2. My biggest disappointment in BFA is how weak I feel even after gearing up. The world content keeps scaling up to match my gear. Correct me if I am wrong.

    I have played all the classes at level 110. I quit in October 2018 or so after using class trials to achieve Stay Classy for my one-man guild (only me and my alts).

    I came back a week ago. I have some classes at 120. Gear is definitely easier to get. But I still feel weak. Hunter is a bit stronger than my warrior or paladin. Mage has yet to reach level 120. Other classes will stay at 110 for now.

    Leveling is much easier thanks to assaults. And the permanent buff (+10% more XP) that you can get by spending only five service medals. And BOA gear helps, too.

    I am now focusing on grinding reputation to fly. Then I will be doing old dungeons to get mounts and pets. I will fly my gathering toons to mine ore and herb herbs to level professions. I will try to earn 5 million gold for the AH mount. I will try to tank mythics with my paladin. Much easier than a warrior tank.

    755+ days /played on all toons. I don’t think I get bored easily but something is lacking in this expansion. Legion was perfect. BFA has yet to improve.

    Tried to get the 6 months + mount deal but I couldn’t buy it with Battle.Net balance. Only a credit card can be used for a subscription. Bad Blizzard-Activision! Bought 3 months instead.


  3. > TBC (eh)

    … what?


    • If I were committed to following the pattern, TBC would be labeled bad. I doubt that that is a conclusion most older WoW players would be willing to accept.

      …at the same time, there were many, many things wrong with TBC if you were not in a hardcore 25m raiding guild. Kara was amazing, for example. Then you got thrown from 10m raiding into 25m for most of the expansion. Attunements. Hybrid taxes. Faction taxes – only Horde Retribution paladins were viable, due to Seal of Blood. Warriors were the only tank capable of fighting Illidan due to Shear mechanics (at the time). Much later on, paladin tanks became the kings of dungeon tanking. 5000g epic flying costs when the vast majority of players would arguably never see it. Hellfire Peninsula remains one of the worst zones in the game. There is never really any reasoning given for why Illidan is doing what he’s doing, or why we care. Everything about Skettis.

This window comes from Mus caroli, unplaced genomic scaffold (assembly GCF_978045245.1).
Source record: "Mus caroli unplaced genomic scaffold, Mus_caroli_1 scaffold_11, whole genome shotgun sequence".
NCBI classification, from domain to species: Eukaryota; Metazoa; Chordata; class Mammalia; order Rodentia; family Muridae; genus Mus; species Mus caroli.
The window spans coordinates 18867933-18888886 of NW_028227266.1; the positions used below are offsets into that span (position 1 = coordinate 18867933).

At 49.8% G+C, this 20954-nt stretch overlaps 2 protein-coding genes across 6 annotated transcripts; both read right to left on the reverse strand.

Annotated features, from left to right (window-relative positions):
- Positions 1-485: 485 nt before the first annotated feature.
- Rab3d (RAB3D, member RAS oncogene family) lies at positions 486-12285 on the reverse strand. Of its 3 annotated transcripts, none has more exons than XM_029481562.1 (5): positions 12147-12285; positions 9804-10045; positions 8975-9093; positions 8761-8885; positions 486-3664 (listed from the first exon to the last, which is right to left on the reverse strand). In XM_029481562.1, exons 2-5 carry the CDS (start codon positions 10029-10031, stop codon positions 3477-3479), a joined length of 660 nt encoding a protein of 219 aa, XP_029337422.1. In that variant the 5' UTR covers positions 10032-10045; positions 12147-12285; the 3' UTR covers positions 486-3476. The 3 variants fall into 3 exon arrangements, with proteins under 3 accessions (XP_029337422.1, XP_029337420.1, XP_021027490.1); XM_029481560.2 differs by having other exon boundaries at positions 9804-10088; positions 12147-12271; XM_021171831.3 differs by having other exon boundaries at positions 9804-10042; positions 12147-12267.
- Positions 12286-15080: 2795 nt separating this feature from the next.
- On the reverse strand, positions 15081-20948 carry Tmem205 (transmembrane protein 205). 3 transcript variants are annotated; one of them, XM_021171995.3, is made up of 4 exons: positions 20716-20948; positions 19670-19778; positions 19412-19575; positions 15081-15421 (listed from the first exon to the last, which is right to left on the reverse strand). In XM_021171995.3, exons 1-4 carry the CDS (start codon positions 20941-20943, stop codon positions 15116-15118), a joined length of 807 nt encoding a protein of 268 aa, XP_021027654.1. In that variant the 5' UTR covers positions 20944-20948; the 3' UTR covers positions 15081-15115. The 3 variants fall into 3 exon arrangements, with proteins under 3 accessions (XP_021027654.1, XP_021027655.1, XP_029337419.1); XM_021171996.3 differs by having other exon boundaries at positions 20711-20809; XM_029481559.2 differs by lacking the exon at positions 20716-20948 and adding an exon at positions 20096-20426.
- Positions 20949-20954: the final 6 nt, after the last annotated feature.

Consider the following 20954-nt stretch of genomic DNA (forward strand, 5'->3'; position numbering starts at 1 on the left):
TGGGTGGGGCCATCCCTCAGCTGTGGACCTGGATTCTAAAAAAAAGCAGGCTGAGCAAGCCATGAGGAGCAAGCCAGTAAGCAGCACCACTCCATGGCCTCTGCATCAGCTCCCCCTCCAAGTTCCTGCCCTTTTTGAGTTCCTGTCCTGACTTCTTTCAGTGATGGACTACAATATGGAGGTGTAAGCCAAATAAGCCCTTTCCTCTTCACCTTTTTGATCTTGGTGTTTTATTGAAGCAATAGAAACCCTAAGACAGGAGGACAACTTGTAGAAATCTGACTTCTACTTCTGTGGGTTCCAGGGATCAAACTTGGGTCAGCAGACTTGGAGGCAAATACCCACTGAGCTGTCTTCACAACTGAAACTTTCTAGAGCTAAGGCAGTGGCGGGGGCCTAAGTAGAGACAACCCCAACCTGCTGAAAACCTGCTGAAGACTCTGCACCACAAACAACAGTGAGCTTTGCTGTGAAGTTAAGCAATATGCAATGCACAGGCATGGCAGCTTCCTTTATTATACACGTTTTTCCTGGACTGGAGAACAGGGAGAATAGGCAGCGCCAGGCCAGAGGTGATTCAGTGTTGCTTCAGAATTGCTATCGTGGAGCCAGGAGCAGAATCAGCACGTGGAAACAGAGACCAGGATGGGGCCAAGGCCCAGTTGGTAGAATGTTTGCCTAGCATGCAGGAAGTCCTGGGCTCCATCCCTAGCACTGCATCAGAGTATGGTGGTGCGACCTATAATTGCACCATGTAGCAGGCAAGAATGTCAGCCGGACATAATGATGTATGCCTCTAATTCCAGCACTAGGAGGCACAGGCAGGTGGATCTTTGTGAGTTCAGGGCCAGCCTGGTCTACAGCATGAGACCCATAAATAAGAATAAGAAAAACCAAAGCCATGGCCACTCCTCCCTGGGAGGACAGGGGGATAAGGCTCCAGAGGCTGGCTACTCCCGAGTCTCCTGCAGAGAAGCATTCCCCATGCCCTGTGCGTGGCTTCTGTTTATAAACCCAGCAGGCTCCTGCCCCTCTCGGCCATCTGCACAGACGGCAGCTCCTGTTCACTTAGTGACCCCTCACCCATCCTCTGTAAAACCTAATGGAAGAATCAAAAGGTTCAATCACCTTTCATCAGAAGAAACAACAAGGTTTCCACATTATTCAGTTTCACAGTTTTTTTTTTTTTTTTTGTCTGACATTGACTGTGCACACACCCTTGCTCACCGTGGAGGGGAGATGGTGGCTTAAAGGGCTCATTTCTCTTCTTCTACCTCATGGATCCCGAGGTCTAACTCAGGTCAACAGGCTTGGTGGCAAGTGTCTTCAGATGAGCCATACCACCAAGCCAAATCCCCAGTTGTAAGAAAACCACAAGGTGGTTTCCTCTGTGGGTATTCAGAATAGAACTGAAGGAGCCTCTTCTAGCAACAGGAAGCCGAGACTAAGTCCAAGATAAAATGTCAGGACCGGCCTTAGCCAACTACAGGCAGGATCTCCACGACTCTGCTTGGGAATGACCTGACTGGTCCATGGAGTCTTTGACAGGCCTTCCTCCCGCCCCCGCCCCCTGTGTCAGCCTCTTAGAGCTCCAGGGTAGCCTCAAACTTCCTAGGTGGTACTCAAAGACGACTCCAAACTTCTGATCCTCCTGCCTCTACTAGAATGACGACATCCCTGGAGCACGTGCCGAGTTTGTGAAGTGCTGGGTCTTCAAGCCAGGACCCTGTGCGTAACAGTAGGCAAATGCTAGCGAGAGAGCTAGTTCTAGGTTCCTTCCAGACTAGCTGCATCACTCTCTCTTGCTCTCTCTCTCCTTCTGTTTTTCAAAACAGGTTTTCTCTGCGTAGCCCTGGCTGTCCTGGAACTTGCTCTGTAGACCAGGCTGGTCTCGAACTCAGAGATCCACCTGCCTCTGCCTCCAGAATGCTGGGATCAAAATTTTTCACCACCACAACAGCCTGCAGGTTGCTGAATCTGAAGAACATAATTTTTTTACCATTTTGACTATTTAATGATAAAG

TBC was my first introduction to WoW, by the way, so this isn’t rose-colored glasses.


      • I fully agree. But I thought it’s blasphemy to talk bad about TBC. :-)

        There are only two things I would like in classic from TBC.

        The first is the TBC class balance. For me, the classes were at their peak during TBC. Minus prot paladins (which were stupid) and minus no rezz for druids (which was stupid, too). Classes still had their identity, but most flaws from vanilla were removed.

        The other is heroic mode. Their difficulty was perfect. I would love to have a heroic mode for these beautiful, huge, maze like vanilla dungeons.


  4. The auction house in D3 was always a red herring. The real design issue was with loot randomization making most drops absolutely worthless. If the AH were around today no one would care about it because decent drops are easily attainable.

    But actually D3 is a bit of a yes/no on the question. It is better, the devs have done as much as they can with it, but at the same time it has some inherent design flaws that will always hold it back. D3 came out of a time at Blizzard when “streamlining” was the zeitgeist. Everything should be streamlined, and rid of all of these false choices with a right and wrong answer. This is sometimes a good idea, e.g. reforging in WoW which was just a button click from an NPC that added nothing to the game. But for my money I’d rather have the old talent trees with all their 1% to crit talents than the new non-trees. Yeah you usually just looked up the right spec, but the only way to prevent that is to make the choice so inconsequential that no one bothers to figure out the best one.


    • Ehh… I dislike the “new” WoW talent system, but not because they are non-choices. They are, in fact, rather interesting choices some of the time. Do you want 5% more DPS by juggling another cooldown, or would you prefer a passive ability that still gets you 3% more DPS? Or a similar choice between a 2 min cooldown and a 30 second cooldown? There is a solved, optimal solution for maximum DPS, just like before. But unlike before, I can choose to tailor my talents around my own playstyle and willingness to juggle cooldowns/press buttons.

      The problem is that there are like seven talent rows and 120 levels. It’s boring to level up when you have nothing to look forward to doing along the way.